In this Article
- What other names is Cola Nut known by?
- What is Cola Nut?
- How does Cola Nut work?
- Are there safety concerns?
- Are there any interactions with medications?
- Dosing considerations for Cola Nut.
Cola nut is POSSIBLY SAFE when taken by mouth in medicinal amounts, short-term. The caffeine in cola nut can cause insomnia, nervousness and restlessness, stomach irritation, nausea and vomiting, increased heart rate and respiration, and other side effects.
When cola nut is used medicinally in larger amounts or for a long period of time, it is POSSIBLY UNSAFE. Chewing cola nut is associated with an increased risk of mouth cancer and gastrointestinal cancer. Also, due to its caffeine content, large amounts of cola nut might cause headache, anxiety, agitation, ringing in the ears, and irregular heartbeats. Stopping the use of caffeine suddenly can sometimes result in headaches, irritation, nervousness, anxiety, and dizziness.
Taking cola nut by mouth in very large doses is LIKELY UNSAFE due to its caffeine content. Very high doses of caffeine can cause death. The fatal dose is estimated to be about 10-14 grams; that's 150-200 mg of caffeine per kilogram of body weight.
Special Precautions & Warnings:Children: Cola nut is LIKELY SAFE for children when taken by mouth in amounts found in foods.
Pregnancy and breast-feeding: Cola nut is POSSIBLY SAFE when consumed during pregnancy and breast-feeding in food amounts. But larger amounts are POSSIBLY UNSAFE, as larger doses might provide too much caffeine for both pregnant and breast-feeding women. Mothers should keep caffeine consumption below 200 mg per day. This is similar to the amount of caffeine found in about 2 cups of coffee. Consuming larger amounts during pregnancy might increase the chance of miscarriage, early delivery, and low birth weight. Caffeine passes into breast milk, so nursing mothers should closely monitor cola nut intake to make sure it is on the low side. Caffeine from cola nut can cause sleep disturbances, irritability, and increased bowel activity in breast-fed infants.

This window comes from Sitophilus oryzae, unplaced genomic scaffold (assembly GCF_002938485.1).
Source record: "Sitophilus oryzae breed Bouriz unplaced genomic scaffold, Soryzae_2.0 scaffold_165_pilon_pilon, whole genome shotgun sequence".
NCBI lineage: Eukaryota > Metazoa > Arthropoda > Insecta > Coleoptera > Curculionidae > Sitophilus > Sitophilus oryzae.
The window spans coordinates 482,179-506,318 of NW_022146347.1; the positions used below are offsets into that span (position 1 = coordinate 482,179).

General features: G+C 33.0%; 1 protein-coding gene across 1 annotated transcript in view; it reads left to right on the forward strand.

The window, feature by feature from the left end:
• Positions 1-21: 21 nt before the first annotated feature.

Anxiety disorders: The caffeine in cola nut might make anxiety disorders worse.
Bleeding disorders: Cola nut contains caffeine, which might slow blood clotting. This makes some experts worry that cola nut might make bleeding disorders worse.
Heart conditions: Caffeine in cola nut might cause irregular heartbeat in certain people. Use cola nut with care if you have a heart condition.
Diabetes: Cola nut contains caffeine. Some research suggests that caffeine may affect the way the body uses sugar and might worsen diabetes. But the effect of caffeinated beverages and herbs has not been studied. Use cola nut with caution if you have diabetes.
Diarrhea: Cola nut contains caffeine. Caffeine, especially when taken in large amounts, can worsen diarrhea.
Glaucoma: The caffeine in cola nut might increase pressure inside the eye. The increase might occur within 30 minutes and persist for at least 90 minutes.
High blood pressure: The caffeine in cola nut might increase blood pressure in people with high blood pressure. However, this doesn't seem to occur in people who regularly consume cola nut or other products that contain caffeine.
Irritable bowel syndrome (IBS): Cola nut contains caffeine. Caffeine, especially when taken in large amounts, can worsen diarrhea and might worsen symptoms of IBS.
Weak bones (osteoporosis): The caffeine in cola nut might increase the amount of calcium that is flushed out in the urine. If you have osteoporosis or low bone density, caffeine should be limited to less than 300 mg per day (approximately 2-3 cups of coffee). It's also a good idea to get extra calcium to make up for the amount that may be lost in the urine. Older women with an inherited disorder that affects the way vitamin D is used should use caffeine with caution. Vitamin D works with calcium to build bones.
Surgery: Cola nut might affect blood sugar levels. There is a concern that it could interfere with blood sugar control during and after surgery. Stop using cola nut at least 2 weeks before a scheduled surgery.
Report Problems to the Food and Drug Administration
You are encouraged to report negative side effects of prescription drugs to the FDA. Visit the FDA MedWatch website or call 1-800-FDA-1088.
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